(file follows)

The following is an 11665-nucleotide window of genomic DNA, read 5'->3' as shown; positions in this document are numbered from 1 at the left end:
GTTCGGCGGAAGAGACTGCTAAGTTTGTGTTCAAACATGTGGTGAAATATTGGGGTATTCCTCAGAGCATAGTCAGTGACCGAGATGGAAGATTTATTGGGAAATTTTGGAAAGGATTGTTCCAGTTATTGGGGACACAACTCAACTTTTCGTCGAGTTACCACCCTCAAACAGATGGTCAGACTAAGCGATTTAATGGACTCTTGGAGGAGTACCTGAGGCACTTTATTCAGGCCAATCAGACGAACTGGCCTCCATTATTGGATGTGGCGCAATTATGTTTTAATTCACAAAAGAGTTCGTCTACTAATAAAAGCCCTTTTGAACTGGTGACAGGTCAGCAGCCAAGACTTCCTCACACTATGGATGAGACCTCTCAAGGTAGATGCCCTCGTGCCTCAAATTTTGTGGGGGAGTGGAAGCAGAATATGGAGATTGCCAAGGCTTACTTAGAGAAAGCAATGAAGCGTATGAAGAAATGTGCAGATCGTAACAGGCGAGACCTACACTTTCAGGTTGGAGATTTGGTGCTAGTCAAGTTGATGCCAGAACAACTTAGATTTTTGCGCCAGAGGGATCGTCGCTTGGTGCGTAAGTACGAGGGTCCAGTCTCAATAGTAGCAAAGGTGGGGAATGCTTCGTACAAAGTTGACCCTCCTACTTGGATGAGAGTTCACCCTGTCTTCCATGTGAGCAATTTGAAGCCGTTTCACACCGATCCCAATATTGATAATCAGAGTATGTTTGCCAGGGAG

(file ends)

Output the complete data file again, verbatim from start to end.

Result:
The following is an 11665-nucleotide window of genomic DNA, read 5'->3' as shown; positions in this document are numbered from 1 at the left end:
GTTCGGCGGAAGAGACTGCTAAGTTTGTGTTCAAACATGTGGTGAAATATTGGGGTATTCCTCAGAGCATAGTCAGTGACCGAGATGGAAGATTTATTGGGAAATTTTGGAAAGGATTGTTCCAGTTATTGGGGACACAACTCAACTTTTCGTCGAGTTACCACCCTCAAACAGATGGTCAGACTAAGCGATTTAATGGACTCTTGGAGGAGTACCTGAGGCACTTTATTCAGGCCAATCAGACGAACTGGCCTCCATTATTGGATGTGGCGCAATTATGTTTTAATTCACAAAAGAGTTCGTCTACTAATAAAAGCCCTTTTGAACTGGTGACAGGTCAGCAGCCAAGACTTCCTCACACTATGGATGAGACCTCTCAAGGTAGATGCCCTCGTGCCTCAAATTTTGTGGGGGAGTGGAAGCAGAATATGGAGATTGCCAAGGCTTACTTAGAGAAAGCAATGAAGCGTATGAAGAAATGTGCAGATCGTAACAGGCGAGACCTACACTTTCAGGTTGGAGATTTGGTGCTAGTCAAGTTGATGCCAGAACAACTTAGATTTTTGCGCCAGAGGGATCGTCGCTTGGTGCGTAAGTACGAGGGTCCAGTCTCAATAGTAGCAAAGGTGGGGAATGCTTCGTACAAAGTTGACCCTCCTACTTGGATGAGAGTTCACCCTGTCTTCCATGTGAGCAATTTGAAGCCGTTTCACACCGATCCCAATATTGATAATCAGAGTATGTTTGCCAGGGAG